The big news of the day seems to be the aftermath of the filibuster held for 13 hours by Senator Rand Paul. He should need no introduction, as his father is former Representative Ron Paul. He shares some of his father’s extreme libertarian ideology, but not all. If nothing else, it seems he is more than willing to ask the questions of government that many of our politicians are not willing to ask. That’s why he began the old-school talking filibuster in the first place. He asked a question of Attorney General Eric Holder and not being satisfied with Holder’s quibbling of an answer, took matters into his own hands.
The main topic of the push backs by Senators John McCain and Lindsey Graham is simple. They believe Rand Paul is asking a question that has no merit and demeans the nature of the United States Senate. Senator Graham even went so far as to say the question did not deserve an answer. To that, I say hogwash. Blindly trusting that President Obama, or any other President, will do what is right is more than a little naive and/or ignorant.
(Ace of Spades) Now it’s possible they’re suspicious of Rand Paul and think he’s carrying water for his father’s Doctrinaire Pacifism but under the false flag of a much more narrow issue on which he has the right; that is, they think he’s trying to move opinion to the Doctrine Pacifist camp in the typical way the Pacifists and anti-American agitators do it, to wit, seizing one one particular grabby issue at a time.
I have to confess I have the same suspicion. I do believe Rand Paul is his father’s son.
But even so, to just dogmatically bark that we should trust the president and the military on every question and assume they’re “acting for our own good” is idiotic.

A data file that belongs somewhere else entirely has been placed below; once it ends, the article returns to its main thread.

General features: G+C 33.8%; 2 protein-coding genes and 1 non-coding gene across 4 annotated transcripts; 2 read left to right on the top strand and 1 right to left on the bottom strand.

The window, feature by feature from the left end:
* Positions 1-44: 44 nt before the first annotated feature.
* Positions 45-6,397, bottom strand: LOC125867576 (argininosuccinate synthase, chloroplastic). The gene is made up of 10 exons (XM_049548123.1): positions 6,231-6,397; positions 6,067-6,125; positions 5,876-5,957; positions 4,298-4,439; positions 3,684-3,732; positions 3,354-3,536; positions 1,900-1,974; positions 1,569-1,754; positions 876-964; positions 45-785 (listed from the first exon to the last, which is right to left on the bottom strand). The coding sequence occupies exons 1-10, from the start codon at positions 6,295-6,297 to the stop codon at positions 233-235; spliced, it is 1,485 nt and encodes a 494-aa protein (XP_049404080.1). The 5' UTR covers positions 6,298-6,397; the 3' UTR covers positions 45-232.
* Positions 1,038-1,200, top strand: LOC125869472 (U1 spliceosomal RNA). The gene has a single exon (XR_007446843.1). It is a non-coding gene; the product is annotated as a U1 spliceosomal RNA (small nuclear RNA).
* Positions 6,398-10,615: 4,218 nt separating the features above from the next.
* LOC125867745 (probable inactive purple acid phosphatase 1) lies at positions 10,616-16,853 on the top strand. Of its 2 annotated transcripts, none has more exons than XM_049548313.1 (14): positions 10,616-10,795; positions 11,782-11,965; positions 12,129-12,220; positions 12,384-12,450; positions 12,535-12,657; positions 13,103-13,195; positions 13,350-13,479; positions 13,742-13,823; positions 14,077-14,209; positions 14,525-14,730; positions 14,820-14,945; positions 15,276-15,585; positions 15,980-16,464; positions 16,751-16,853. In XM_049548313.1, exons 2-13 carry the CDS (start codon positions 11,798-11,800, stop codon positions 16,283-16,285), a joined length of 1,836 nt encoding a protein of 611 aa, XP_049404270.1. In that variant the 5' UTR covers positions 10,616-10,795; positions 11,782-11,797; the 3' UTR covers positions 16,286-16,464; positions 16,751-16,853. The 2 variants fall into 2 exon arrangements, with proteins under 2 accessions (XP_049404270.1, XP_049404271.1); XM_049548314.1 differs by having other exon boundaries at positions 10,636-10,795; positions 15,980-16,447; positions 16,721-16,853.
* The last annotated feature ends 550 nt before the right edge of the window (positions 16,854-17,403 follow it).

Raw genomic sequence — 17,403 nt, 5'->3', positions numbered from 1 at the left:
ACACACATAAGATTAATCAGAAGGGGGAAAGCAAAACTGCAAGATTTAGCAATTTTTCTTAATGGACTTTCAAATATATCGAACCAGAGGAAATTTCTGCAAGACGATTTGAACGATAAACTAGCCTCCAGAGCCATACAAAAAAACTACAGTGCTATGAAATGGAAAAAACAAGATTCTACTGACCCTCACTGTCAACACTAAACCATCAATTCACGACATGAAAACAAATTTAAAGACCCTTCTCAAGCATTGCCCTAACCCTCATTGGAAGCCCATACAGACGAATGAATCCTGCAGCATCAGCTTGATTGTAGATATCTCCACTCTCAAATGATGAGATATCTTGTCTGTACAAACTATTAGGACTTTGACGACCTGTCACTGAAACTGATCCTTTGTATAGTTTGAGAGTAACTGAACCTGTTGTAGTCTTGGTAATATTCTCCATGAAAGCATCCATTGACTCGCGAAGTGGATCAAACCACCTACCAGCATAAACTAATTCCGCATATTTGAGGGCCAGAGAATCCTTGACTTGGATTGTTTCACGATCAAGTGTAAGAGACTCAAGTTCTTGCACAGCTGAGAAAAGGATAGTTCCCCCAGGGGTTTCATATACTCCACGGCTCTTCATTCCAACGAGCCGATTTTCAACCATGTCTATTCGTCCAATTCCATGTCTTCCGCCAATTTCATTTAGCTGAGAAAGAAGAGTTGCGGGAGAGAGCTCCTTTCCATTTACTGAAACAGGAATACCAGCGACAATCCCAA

For one thing, the greatest crimes occur when large groups of people convince themselves they’re “acting for the greater good.”
For another thing, it is fundamentally undemocratic to tell American citizens their duty is to simply trust those higher-up in the chain of command and to not bother with all this questioning business.
American citizens are actually at the top of the chain of command: They’re citizens. Or at least we used to think so.
McCain and Graham seem to have a military mindset in which orders come from command and duty comes from the troops. That is a fine and noble mindset… for people acting within the command structure of the Armed Forces of the United States of America for missions undertaken for the Armed Forces of the United States of America. It will not due for a Senator, though, and neither would it due for a Senator’s superior officer, a citizen of the United States.
And while a soldier must obey his superior officer as to military business, in the ballot box he’s his own man.
McCain and Graham should stop trying to be Good Soldiers and start trying to be Good Citizens for a change.
There are some issues on which I disagree with Senator Rand Paul. On others, not so much. But at the very least, he is willing to ask questions. More than that, he is willing to demand answers to those questions, which many of our political leaders do not want in the light of day. Is it not possible that our country would not be in the shape it is in, had those questions been asked and answered many years ago? If for no other reason, Rand Paul has my support for his filibuster and the questions it raised.